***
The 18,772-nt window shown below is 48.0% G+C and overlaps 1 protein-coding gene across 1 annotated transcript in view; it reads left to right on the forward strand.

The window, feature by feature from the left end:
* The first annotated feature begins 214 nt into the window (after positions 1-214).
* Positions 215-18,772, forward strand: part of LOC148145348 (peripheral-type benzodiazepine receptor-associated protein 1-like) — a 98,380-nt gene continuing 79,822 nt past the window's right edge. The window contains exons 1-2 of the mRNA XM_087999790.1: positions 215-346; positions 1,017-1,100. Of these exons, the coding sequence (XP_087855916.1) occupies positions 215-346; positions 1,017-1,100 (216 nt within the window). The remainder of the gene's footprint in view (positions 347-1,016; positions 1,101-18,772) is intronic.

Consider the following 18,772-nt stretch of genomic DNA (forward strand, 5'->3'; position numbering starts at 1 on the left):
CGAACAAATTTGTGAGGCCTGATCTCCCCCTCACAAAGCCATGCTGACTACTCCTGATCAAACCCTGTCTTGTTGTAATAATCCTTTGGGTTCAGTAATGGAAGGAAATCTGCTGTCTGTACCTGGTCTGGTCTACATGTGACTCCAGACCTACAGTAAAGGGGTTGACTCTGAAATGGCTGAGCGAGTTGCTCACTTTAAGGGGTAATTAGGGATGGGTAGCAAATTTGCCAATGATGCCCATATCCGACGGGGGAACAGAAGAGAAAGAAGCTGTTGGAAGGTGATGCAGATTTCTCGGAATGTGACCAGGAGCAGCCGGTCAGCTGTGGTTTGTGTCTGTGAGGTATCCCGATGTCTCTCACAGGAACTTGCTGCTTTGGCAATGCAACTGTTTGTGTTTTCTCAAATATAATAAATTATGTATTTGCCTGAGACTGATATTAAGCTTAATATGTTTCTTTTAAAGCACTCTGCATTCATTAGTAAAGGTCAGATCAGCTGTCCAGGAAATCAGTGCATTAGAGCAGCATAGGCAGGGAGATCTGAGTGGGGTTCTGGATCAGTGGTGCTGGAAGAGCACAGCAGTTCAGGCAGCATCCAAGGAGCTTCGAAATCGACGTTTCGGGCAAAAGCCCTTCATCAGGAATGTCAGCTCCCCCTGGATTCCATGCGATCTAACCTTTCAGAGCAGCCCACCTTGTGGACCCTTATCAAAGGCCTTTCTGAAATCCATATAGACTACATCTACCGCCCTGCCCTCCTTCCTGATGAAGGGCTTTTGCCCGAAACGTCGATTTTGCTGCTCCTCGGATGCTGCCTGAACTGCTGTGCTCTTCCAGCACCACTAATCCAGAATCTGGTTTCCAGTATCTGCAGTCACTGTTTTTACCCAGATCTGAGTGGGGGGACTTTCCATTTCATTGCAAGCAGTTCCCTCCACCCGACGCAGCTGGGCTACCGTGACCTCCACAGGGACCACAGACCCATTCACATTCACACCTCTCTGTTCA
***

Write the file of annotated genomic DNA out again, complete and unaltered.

The 18,772-nt window shown below is 48.0% G+C and overlaps 1 protein-coding gene across 1 annotated transcript in view; it reads left to right on the forward strand.

The window, feature by feature from the left end:
* The first annotated feature begins 214 nt into the window (after positions 1-214).
* Positions 215-18,772, forward strand: part of LOC148145348 (peripheral-type benzodiazepine receptor-associated protein 1-like) — a 98,380-nt gene continuing 79,822 nt past the window's right edge. The window contains exons 1-2 of the mRNA XM_087999790.1: positions 215-346; positions 1,017-1,100. Of these exons, the coding sequence (XP_087855916.1) occupies positions 215-346; positions 1,017-1,100 (216 nt within the window). The remainder of the gene's footprint in view (positions 347-1,016; positions 1,101-18,772) is intronic.

Consider the following 18,772-nt stretch of genomic DNA (forward strand, 5'->3'; position numbering starts at 1 on the left):
CGAACAAATTTGTGAGGCCTGATCTCCCCCTCACAAAGCCATGCTGACTACTCCTGATCAAACCCTGTCTTGTTGTAATAATCCTTTGGGTTCAGTAATGGAAGGAAATCTGCTGTCTGTACCTGGTCTGGTCTACATGTGACTCCAGACCTACAGTAAAGGGGTTGACTCTGAAATGGCTGAGCGAGTTGCTCACTTTAAGGGGTAATTAGGGATGGGTAGCAAATTTGCCAATGATGCCCATATCCGACGGGGGAACAGAAGAGAAAGAAGCTGTTGGAAGGTGATGCAGATTTCTCGGAATGTGACCAGGAGCAGCCGGTCAGCTGTGGTTTGTGTCTGTGAGGTATCCCGATGTCTCTCACAGGAACTTGCTGCTTTGGCAATGCAACTGTTTGTGTTTTCTCAAATATAATAAATTATGTATTTGCCTGAGACTGATATTAAGCTTAATATGTTTCTTTTAAAGCACTCTGCATTCATTAGTAAAGGTCAGATCAGCTGTCCAGGAAATCAGTGCATTAGAGCAGCATAGGCAGGGAGATCTGAGTGGGGTTCTGGATCAGTGGTGCTGGAAGAGCACAGCAGTTCAGGCAGCATCCAAGGAGCTTCGAAATCGACGTTTCGGGCAAAAGCCCTTCATCAGGAATGTCAGCTCCCCCTGGATTCCATGCGATCTAACCTTTCAGAGCAGCCCACCTTGTGGACCCTTATCAAAGGCCTTTCTGAAATCCATATAGACTACATCTACCGCCCTGCCCTCCTTCCTGATGAAGGGCTTTTGCCCGAAACGTCGATTTTGCTGCTCCTCGGATGCTGCCTGAACTGCTGTGCTCTTCCAGCACCACTAATCCAGAATCTGGTTTCCAGTATCTGCAGTCACTGTTTTTACCCAGATCTGAGTGGGGGGACTTTCCATTTCATTGCAAGCAGTTCCCTCCACCCGACGCAGCTGGGCTACCGTGACCTCCACAGGGACCACAGACCCATTCACATTCACACCTCTCTGTTCA